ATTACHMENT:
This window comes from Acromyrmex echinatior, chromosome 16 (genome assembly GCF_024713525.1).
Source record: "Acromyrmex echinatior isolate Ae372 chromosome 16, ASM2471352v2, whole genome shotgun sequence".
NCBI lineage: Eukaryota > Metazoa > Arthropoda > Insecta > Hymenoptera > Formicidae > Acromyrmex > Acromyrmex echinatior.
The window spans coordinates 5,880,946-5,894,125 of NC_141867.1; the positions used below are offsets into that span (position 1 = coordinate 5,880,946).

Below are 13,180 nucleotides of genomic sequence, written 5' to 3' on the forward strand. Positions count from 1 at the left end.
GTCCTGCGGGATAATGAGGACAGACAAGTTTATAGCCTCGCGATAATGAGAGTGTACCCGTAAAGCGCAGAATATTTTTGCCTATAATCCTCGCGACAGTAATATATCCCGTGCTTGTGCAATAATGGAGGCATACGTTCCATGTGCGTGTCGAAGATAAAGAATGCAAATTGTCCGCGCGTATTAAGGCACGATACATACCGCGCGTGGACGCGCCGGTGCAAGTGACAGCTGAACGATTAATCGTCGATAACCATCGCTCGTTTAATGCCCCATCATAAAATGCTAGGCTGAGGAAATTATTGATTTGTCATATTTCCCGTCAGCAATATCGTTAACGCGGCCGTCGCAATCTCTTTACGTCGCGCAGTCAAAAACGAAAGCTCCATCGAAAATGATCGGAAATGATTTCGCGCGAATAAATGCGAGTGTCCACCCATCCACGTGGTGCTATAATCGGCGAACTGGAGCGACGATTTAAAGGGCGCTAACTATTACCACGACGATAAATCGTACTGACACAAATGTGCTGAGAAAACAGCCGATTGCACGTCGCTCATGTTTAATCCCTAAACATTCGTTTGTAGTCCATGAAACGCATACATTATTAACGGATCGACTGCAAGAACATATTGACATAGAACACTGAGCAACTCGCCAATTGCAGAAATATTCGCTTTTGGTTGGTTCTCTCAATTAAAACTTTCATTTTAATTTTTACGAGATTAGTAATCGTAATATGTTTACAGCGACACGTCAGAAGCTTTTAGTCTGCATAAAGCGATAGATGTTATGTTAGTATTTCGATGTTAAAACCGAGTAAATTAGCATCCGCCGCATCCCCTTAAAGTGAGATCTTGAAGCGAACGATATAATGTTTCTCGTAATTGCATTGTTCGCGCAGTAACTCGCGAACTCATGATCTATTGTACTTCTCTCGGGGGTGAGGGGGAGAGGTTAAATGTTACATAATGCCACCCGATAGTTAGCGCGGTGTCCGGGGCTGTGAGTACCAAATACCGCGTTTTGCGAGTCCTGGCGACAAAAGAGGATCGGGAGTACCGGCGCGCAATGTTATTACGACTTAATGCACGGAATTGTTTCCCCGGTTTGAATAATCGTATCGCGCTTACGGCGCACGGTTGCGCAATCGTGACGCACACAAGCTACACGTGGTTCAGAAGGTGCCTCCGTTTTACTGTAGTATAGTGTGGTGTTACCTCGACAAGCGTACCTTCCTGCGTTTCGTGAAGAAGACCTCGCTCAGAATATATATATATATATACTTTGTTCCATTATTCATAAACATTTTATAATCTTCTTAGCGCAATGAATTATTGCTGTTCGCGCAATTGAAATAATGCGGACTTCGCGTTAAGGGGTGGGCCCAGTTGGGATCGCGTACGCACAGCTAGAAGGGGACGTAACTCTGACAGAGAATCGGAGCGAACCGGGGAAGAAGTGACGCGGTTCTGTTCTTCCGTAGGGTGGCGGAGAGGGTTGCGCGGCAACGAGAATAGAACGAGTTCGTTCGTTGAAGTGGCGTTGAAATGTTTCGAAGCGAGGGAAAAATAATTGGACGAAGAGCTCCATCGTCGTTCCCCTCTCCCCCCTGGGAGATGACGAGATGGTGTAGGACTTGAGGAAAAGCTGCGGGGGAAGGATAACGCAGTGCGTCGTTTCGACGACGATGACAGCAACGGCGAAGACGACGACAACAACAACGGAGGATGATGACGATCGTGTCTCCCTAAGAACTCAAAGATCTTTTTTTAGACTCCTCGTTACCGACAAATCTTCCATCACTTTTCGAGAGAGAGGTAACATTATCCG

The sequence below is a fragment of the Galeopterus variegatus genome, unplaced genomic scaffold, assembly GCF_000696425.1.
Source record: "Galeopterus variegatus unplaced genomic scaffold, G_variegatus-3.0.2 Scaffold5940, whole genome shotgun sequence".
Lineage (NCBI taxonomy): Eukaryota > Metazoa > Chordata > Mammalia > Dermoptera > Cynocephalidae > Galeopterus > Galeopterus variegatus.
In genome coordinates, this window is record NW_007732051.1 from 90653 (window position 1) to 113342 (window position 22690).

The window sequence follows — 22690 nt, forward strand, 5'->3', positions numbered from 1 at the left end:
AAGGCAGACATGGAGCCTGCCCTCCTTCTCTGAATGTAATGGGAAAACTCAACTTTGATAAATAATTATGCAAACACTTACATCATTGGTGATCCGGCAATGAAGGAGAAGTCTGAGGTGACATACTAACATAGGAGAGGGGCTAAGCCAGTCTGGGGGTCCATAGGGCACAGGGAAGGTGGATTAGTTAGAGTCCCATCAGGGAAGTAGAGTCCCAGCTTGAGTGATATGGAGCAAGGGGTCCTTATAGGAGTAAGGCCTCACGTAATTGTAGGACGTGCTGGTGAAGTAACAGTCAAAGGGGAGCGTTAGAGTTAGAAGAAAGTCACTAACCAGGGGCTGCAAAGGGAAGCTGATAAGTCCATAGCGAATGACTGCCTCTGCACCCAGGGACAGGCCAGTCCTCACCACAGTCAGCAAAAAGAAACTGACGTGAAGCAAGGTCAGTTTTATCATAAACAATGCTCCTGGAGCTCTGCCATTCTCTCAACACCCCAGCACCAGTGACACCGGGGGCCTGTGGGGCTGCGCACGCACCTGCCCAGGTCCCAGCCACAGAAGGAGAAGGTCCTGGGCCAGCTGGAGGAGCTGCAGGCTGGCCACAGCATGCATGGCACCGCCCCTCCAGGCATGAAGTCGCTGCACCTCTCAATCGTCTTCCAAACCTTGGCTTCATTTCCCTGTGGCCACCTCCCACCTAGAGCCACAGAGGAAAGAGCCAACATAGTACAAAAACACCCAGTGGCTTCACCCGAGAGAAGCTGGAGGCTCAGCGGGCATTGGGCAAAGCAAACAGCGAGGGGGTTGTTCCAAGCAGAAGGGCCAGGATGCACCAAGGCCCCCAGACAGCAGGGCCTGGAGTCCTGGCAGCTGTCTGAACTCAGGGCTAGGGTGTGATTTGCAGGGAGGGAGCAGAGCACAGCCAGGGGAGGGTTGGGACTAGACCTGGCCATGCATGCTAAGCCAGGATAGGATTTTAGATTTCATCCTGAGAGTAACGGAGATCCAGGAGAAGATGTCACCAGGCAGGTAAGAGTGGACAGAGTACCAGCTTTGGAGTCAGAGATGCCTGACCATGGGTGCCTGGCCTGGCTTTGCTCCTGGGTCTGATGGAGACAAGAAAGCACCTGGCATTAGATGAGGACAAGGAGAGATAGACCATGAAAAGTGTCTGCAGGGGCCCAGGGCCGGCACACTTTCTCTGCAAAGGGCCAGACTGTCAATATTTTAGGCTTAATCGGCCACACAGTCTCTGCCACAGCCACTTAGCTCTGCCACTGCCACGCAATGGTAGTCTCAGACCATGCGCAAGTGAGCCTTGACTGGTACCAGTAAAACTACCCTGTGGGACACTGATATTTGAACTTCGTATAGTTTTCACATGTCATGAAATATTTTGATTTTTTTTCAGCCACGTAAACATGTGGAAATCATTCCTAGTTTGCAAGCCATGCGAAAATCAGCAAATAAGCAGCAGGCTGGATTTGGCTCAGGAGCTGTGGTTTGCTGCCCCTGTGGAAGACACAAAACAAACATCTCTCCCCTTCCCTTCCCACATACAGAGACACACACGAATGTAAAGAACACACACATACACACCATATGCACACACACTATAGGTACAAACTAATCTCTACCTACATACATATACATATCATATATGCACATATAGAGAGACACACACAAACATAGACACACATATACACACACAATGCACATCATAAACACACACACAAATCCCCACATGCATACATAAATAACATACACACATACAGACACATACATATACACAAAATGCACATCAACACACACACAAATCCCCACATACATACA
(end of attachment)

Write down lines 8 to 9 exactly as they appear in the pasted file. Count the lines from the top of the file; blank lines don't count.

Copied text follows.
Source record: "Galeopterus variegatus unplaced genomic scaffold, G_variegatus-3.0.2 Scaffold5940, whole genome shotgun sequence".
Lineage (NCBI taxonomy): Eukaryota > Metazoa > Chordata > Mammalia > Dermoptera > Cynocephalidae > Galeopterus > Galeopterus variegatus.